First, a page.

Off-the-Eaten Path Food Experience in Japan. "Meet the People and Places behind your Plates! "

Monday 14 March 2016

Learning about medicinal plants from a nun in Mt. Hiei, Kyoto

Ikenotani Medicinal Plants Garden 

Interestingly, traditional knowledge of medicinal plants is closely linked with Bhuddhism in Japan, as well as other Asian countries.

Ikenotani medicinal plants garden is located at a foot of Mt. Daimonji, famous for its five mountains bonfire, and taken care by Ikenotani jizo son (jizo is also called Ksitigarbha, bodhisattva who looks over children), the temple is also called "yakuso (medicinal plant in Japanese) temple" as there is a medicinal plants garden.

When I visit there, a num was explaining about these plants.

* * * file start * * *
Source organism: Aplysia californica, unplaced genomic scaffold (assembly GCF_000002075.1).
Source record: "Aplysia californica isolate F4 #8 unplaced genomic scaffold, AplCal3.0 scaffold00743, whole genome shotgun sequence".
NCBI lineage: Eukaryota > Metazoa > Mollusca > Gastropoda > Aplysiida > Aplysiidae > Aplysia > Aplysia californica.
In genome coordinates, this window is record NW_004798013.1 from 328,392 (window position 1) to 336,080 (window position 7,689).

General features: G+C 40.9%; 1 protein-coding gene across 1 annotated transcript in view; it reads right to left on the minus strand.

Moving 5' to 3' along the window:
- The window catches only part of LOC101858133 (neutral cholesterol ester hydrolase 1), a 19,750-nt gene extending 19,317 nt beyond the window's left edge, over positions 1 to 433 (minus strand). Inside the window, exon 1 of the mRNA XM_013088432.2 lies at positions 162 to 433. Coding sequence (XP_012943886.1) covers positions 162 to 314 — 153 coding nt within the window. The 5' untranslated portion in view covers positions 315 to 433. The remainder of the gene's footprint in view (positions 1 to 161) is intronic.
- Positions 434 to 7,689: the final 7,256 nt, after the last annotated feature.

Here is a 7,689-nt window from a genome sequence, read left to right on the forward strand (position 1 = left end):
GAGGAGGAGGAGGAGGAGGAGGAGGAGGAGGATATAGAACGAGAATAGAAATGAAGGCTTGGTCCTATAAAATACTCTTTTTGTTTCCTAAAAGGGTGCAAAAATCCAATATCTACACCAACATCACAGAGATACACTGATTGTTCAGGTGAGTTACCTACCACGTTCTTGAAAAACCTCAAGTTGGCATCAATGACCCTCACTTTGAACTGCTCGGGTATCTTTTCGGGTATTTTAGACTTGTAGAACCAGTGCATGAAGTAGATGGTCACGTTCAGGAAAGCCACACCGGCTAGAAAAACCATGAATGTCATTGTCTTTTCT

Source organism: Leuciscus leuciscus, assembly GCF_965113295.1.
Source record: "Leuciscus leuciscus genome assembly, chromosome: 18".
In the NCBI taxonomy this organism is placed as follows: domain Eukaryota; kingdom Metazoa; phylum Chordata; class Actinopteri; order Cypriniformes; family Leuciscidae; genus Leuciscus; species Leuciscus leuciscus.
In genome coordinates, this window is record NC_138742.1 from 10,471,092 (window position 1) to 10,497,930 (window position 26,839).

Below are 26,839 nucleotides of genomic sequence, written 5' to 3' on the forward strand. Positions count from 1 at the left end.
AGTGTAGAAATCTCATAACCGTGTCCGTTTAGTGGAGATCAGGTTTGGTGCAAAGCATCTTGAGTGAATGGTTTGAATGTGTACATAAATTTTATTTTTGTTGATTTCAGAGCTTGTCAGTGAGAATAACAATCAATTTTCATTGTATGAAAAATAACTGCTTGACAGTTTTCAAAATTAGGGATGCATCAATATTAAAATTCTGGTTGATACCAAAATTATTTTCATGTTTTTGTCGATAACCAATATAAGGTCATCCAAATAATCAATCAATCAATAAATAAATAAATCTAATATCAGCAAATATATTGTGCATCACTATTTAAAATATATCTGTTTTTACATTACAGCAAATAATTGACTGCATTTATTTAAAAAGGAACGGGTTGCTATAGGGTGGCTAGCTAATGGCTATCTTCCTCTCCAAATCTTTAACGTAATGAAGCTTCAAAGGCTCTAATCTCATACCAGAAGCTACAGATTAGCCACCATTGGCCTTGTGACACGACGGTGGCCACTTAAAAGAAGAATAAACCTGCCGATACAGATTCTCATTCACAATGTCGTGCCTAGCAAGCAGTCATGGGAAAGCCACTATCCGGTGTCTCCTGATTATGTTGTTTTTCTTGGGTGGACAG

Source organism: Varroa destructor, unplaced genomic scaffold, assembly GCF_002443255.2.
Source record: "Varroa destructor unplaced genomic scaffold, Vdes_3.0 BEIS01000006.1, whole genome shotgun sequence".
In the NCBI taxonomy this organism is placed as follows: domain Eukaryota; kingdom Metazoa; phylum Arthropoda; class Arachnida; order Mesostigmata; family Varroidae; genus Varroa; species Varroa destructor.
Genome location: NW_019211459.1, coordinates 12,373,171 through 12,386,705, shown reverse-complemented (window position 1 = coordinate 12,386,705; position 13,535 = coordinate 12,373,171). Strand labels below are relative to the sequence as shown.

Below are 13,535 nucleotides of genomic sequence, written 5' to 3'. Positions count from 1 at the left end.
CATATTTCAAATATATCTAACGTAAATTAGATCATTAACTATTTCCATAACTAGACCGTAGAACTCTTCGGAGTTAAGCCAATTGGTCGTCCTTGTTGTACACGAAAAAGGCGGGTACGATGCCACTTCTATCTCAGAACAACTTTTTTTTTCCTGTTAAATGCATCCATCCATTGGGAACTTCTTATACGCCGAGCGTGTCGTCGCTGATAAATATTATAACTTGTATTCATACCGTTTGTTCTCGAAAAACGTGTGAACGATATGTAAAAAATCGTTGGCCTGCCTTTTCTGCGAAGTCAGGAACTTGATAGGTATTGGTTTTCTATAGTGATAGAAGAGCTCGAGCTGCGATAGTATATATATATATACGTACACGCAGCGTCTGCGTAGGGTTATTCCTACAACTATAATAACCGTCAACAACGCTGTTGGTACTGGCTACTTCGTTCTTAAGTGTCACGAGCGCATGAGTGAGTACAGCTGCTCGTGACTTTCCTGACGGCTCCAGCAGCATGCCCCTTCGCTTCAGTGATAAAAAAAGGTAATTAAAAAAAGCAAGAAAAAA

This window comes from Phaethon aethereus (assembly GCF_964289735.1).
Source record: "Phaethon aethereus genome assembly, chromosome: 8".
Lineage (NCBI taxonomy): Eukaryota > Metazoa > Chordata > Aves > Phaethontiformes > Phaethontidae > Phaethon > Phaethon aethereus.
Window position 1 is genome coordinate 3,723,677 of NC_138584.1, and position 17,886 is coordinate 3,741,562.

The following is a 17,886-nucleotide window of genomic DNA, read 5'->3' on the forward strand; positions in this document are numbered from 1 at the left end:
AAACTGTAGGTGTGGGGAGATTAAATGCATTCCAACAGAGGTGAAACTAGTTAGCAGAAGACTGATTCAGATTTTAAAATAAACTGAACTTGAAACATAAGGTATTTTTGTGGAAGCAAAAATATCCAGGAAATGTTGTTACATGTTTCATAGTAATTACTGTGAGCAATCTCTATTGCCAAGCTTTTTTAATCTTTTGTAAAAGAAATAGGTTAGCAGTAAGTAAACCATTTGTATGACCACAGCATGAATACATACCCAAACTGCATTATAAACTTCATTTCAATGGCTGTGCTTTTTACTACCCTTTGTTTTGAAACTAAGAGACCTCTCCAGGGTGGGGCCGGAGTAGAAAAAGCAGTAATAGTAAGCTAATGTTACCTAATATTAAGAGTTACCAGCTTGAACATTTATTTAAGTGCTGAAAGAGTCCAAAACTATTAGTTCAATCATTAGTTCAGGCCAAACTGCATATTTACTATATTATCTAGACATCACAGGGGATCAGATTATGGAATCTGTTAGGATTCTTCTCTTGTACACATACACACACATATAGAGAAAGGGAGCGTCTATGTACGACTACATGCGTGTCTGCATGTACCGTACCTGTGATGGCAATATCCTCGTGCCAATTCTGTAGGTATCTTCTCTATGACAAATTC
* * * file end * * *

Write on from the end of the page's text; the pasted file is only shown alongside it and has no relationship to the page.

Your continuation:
Until modern time, monks played important role of doctors. 
Selected monks, especially zen monks learned traditional medicine from  China, and helping others was considered as a part of their duty.

water flow source of the mother river kamogawa, and yodogawa, which flows into Osaka bay.

Medicinal plants in Kyoto


Inu Saffron (meadow saffron, or autumn crocus)
colchicum autumnale

コルヒチン 染色体数を倍加させ、品種改良に使われる

genno shoko 現の証拠  (Geranium thunbergii )

most popular folk medicines and also an official antidiarrheic drug in Japan.
In the west, kansai region, there are more pink colored flowers, and  more white in the east, kanto region.
It is said that it can cure various illness and elder people tend to take it daily as a medicine.


Ikenotani medicinal plants garden
website: (japanese)